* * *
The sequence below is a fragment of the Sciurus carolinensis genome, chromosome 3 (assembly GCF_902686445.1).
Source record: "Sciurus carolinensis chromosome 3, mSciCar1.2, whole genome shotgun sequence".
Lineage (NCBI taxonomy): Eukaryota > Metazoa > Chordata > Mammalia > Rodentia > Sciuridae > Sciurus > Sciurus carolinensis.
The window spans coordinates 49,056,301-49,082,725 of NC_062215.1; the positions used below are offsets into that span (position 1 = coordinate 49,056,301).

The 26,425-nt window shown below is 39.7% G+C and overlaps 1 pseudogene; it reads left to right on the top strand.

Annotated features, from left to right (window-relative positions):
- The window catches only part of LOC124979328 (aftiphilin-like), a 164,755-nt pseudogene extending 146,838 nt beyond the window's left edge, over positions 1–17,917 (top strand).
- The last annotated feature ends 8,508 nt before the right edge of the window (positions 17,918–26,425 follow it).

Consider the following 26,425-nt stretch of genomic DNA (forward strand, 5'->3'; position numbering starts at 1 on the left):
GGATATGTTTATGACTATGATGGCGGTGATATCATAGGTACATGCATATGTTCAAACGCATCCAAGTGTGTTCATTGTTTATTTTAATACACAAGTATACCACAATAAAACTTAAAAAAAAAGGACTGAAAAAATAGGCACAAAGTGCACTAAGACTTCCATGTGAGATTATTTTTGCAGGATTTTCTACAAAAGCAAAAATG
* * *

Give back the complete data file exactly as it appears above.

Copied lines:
The sequence below is a fragment of the Sciurus carolinensis genome, chromosome 3 (assembly GCF_902686445.1).
Source record: "Sciurus carolinensis chromosome 3, mSciCar1.2, whole genome shotgun sequence".
Lineage (NCBI taxonomy): Eukaryota > Metazoa > Chordata > Mammalia > Rodentia > Sciuridae > Sciurus > Sciurus carolinensis.
The window spans coordinates 49,056,301-49,082,725 of NC_062215.1; the positions used below are offsets into that span (position 1 = coordinate 49,056,301).

The 26,425-nt window shown below is 39.7% G+C and overlaps 1 pseudogene; it reads left to right on the top strand.

Annotated features, from left to right (window-relative positions):
- The window catches only part of LOC124979328 (aftiphilin-like), a 164,755-nt pseudogene extending 146,838 nt beyond the window's left edge, over positions 1–17,917 (top strand).
- The last annotated feature ends 8,508 nt before the right edge of the window (positions 17,918–26,425 follow it).

Consider the following 26,425-nt stretch of genomic DNA (forward strand, 5'->3'; position numbering starts at 1 on the left):
GGATATGTTTATGACTATGATGGCGGTGATATCATAGGTACATGCATATGTTCAAACGCATCCAAGTGTGTTCATTGTTTATTTTAATACACAAGTATACCACAATAAAACTTAAAAAAAAAGGACTGAAAAAATAGGCACAAAGTGCACTAAGACTTCCATGTGAGATTATTTTTGCAGGATTTTCTACAAAAGCAAAAATG